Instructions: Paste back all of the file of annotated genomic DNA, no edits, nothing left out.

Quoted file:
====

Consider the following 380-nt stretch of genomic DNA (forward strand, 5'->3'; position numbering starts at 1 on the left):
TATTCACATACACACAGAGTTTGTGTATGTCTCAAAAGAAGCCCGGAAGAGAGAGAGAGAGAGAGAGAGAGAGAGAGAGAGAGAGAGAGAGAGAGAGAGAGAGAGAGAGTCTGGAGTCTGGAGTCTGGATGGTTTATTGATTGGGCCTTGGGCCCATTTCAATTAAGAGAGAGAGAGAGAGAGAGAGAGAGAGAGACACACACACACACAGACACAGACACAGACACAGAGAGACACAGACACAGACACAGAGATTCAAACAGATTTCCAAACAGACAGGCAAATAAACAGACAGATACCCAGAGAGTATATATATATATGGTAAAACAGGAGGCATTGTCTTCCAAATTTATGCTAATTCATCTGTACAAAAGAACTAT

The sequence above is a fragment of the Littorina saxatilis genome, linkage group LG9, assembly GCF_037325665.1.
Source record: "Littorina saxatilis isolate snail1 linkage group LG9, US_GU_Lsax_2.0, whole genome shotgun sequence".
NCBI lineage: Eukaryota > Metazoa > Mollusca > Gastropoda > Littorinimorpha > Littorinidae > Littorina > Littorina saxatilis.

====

Consider the following 380-nt stretch of genomic DNA (forward strand, 5'->3'; position numbering starts at 1 on the left):
TATTCACATACACACAGAGTTTGTGTATGTCTCAAAAGAAGCCCGGAAGAGAGAGAGAGAGAGAGAGAGAGAGAGAGAGAGAGAGAGAGAGAGAGAGAGAGAGAGAGAGTCTGGAGTCTGGAGTCTGGATGGTTTATTGATTGGGCCTTGGGCCCATTTCAATTAAGAGAGAGAGAGAGAGAGAGAGAGAGAGAGACACACACACACACAGACACAGACACAGACACAGAGAGACACAGACACAGACACAGAGATTCAAACAGATTTCCAAACAGACAGGCAAATAAACAGACAGATACCCAGAGAGTATATATATATATGGTAAAACAGGAGGCATTGTCTTCCAAATTTATGCTAATTCATCTGTACAAAAGAACTAT

The sequence above is a fragment of the Littorina saxatilis genome, linkage group LG9, assembly GCF_037325665.1.
Source record: "Littorina saxatilis isolate snail1 linkage group LG9, US_GU_Lsax_2.0, whole genome shotgun sequence".
NCBI lineage: Eukaryota > Metazoa > Mollusca > Gastropoda > Littorinimorpha > Littorinidae > Littorina > Littorina saxatilis.